Dust to dust: A vignette of addiction in New Mexico

Smoking weed at age 7. A father by age 15. A cocaine addiction that quickly escalated to methamphetamine. And a body scarred by an accidental electrocution that nearly killed him.  

“I was this horrible person that the drugs made me be.” One way or another, Jimmy White decided that he couldn’t keep living like this.

Read the transcript of the video here:

Jimmy White, resident manager at the Albuquerque Adult Rehabilitation Program: I was seven years old and, you know, I knew I wanted to smoke for the rest of my life. I started using marijuana on a regular basis and I started messing with the girls. I ended up having my first kid at about 15, and you know, from there on, I didn’t finish school. You know, I started working. I tried cocaine for the first time and it robbed me of my relationship with my kids. They were calling, and you know I’d be high and I wouldn’t be able to answer the phone to talk to them. You only could do so much of it before everything in your nose is gone.

I dropped the cocaine use and picked up the methamphetamines. While I was on methamphetamines, you know,

I felt like I could probably build a house in 30 minutes. As long as I had money in my pocket, gas in my car, food in my stomach and a sack of dope, I didn’t think I had a problem. I was working on an air conditioner on top of a trailer house. The owner, he was spraying water up there, and the motor wasn’t bolted down, and it fell right in the water. Electricity spread out like lightning. I put my hand out to jump off the trailer. That’s where I got grounded, and electricity threw me from one side of the trailer to the other side.

When I came to, I didn’t think anything was wrong with me. And then I looked at my chest and it was like a piece of beef jerky on my chest. This is where the electricity went in. So this was the entry wound. This is the exit wound on my hand. This was the main part of my chest where it exited. So it traveled all the way through my body. The Lord was trying to get my attention, but I kept on with the wrong choices and decisions. My only thing I was focused on was getting high. So, you know, I would go out and steal from people, lie to people, cheat people. I was this horrible person that the drugs made me be.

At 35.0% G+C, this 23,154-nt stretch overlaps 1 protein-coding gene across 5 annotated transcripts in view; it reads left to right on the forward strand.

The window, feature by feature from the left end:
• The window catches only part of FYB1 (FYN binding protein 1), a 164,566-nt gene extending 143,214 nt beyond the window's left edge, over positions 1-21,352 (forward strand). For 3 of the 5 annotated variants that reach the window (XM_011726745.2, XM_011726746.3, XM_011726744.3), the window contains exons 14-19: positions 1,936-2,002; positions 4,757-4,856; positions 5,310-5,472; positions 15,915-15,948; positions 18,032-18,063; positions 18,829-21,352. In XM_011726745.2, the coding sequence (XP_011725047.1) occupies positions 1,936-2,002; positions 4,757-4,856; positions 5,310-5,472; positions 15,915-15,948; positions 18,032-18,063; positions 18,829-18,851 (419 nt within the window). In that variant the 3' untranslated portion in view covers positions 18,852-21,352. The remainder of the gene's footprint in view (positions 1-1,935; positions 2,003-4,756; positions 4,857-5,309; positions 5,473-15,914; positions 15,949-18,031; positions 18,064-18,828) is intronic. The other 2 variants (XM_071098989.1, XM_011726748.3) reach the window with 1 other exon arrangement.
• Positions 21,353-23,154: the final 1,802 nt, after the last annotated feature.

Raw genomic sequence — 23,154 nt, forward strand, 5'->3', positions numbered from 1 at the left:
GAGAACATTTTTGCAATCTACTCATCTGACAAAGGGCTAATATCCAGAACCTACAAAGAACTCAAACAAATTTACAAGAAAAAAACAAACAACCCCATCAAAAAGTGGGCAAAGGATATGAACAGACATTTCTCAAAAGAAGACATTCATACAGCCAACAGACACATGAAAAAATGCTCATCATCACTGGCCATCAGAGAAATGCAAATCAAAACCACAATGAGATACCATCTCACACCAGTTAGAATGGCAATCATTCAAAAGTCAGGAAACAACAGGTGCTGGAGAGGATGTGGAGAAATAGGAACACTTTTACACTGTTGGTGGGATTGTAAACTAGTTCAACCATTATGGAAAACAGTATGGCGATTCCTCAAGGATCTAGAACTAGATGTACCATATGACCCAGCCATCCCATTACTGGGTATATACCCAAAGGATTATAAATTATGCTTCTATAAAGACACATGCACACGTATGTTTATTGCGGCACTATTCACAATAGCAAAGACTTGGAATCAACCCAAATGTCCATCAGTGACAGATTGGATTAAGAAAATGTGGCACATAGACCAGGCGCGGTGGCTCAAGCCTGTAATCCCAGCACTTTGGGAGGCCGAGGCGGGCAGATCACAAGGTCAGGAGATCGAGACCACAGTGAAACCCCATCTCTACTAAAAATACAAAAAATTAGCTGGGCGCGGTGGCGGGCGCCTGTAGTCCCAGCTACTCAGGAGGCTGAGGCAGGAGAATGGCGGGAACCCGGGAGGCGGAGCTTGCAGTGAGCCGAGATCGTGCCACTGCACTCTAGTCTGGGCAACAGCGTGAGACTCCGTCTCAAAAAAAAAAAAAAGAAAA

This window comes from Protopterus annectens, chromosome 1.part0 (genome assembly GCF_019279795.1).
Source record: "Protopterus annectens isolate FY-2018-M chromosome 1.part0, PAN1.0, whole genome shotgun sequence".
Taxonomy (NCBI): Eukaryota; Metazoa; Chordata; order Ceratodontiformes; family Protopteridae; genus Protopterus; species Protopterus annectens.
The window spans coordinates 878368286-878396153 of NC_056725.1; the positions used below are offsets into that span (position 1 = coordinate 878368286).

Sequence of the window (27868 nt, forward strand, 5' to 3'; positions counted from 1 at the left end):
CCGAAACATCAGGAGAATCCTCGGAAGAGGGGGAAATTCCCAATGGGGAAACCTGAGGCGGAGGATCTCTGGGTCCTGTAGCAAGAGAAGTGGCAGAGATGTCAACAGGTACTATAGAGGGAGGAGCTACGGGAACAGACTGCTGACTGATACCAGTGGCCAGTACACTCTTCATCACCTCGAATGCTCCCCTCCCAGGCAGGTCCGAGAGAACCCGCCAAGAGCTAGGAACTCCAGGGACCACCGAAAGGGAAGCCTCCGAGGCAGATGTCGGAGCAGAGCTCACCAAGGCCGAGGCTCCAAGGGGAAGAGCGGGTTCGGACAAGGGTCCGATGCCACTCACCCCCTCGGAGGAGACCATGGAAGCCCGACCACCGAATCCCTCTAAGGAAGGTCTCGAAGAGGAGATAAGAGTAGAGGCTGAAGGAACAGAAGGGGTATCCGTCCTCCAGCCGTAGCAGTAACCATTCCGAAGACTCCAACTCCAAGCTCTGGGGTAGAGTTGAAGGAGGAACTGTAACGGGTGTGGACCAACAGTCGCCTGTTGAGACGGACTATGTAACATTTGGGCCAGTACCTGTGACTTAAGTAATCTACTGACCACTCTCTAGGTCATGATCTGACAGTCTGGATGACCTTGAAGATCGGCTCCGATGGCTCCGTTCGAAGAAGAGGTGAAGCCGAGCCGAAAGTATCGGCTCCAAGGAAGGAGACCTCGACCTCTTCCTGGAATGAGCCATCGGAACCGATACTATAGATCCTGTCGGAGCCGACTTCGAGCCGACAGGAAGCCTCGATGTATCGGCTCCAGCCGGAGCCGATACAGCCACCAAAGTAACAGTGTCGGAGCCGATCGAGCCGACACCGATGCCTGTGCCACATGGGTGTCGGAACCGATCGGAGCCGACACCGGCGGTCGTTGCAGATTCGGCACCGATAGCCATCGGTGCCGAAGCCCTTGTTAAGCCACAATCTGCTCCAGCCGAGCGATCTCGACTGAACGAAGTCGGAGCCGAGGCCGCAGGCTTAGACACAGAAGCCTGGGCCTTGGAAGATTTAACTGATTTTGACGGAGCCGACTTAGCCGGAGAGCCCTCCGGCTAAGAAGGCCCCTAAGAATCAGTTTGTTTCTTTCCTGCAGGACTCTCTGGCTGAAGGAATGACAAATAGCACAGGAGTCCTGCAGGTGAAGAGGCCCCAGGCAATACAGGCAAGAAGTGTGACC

I ended up in jail. I just sat there and I looked around wondering, what am I doing? The only person that comes to visit me is my mom. None of my friends are around. Nobody else is around. I couldn’t do it no more. My mind was, I’m done, I want to change. After doing 12 months in the county jail, the judge was going to put me back on probation. I said I need help for my problem. My addiction was out of control, because that’s what got me here in the first place. The judge went for it, so I was court-ordered to The Salvation Army. As I grew in my recovery, my spiritual life grew. If I didn’t have the Lord in my life, I wouldn’t be here today. He’s my strength. He’s my rock.

Every burden that I have. He’s taken that from me. He’s made it light.

Major Raewyn Aspetia, Albuquerque and counties coordinator: When he graduated, he chose to stay here and pass it on to the guys in the program. So Jimmy is our Resident Manager of our Albuquerque Adult Rehabilitation Program. That means he lives on-site. And Jimmy is just wonderful. He’s very supportive. He’s loving, he’s solid.

Jimmy White, resident manager at the Albuquerque Adult Rehabilitation Program: Everybody that comes into the program has lost literally everything. I’ve seen people come in with nothing. Plastic bags taped to their feet for shoes. I have much respect for the guys that are in our program because it takes a lot to have to walk into those doors. I don’t act no better than the first person that walked into that room because I know I’m a drink away or a high away from being back where I was. 

I still, you know, work my recovery, I still go to meetings. Everything that you put into getting high and staying high every day, it’s going to take the same amount of effort to get clean and stay clean. I made it a point in my life where relapse wasn’t going to be a part of my story. So that path that’s wide and easy to take is not even in my book. Everything that the drugs took away from me, my family, my kids, my job, the Lord’s restoring and giving back to me. You know, the Lord’s gave me back the time with my grandkids that the drugs and alcohol took from my own kids. God is good, you know. It’s fun to be a grandpa. 

That old me was a person that hurt people. I didn’t want him around no more, because you know, there’s times where he actually was, “Hey, hey.” “You could just do it once, and nobody will know.” I didn’t want to do that anymore. So I actually dug a grave for that guy. And, you know, he’s not here today. That man that I was is dead and gone. This is the new me.

Therefore if anyone is in Christ, the new creation has come: the old has gone, the new is here! 2 Corinthians 5:17

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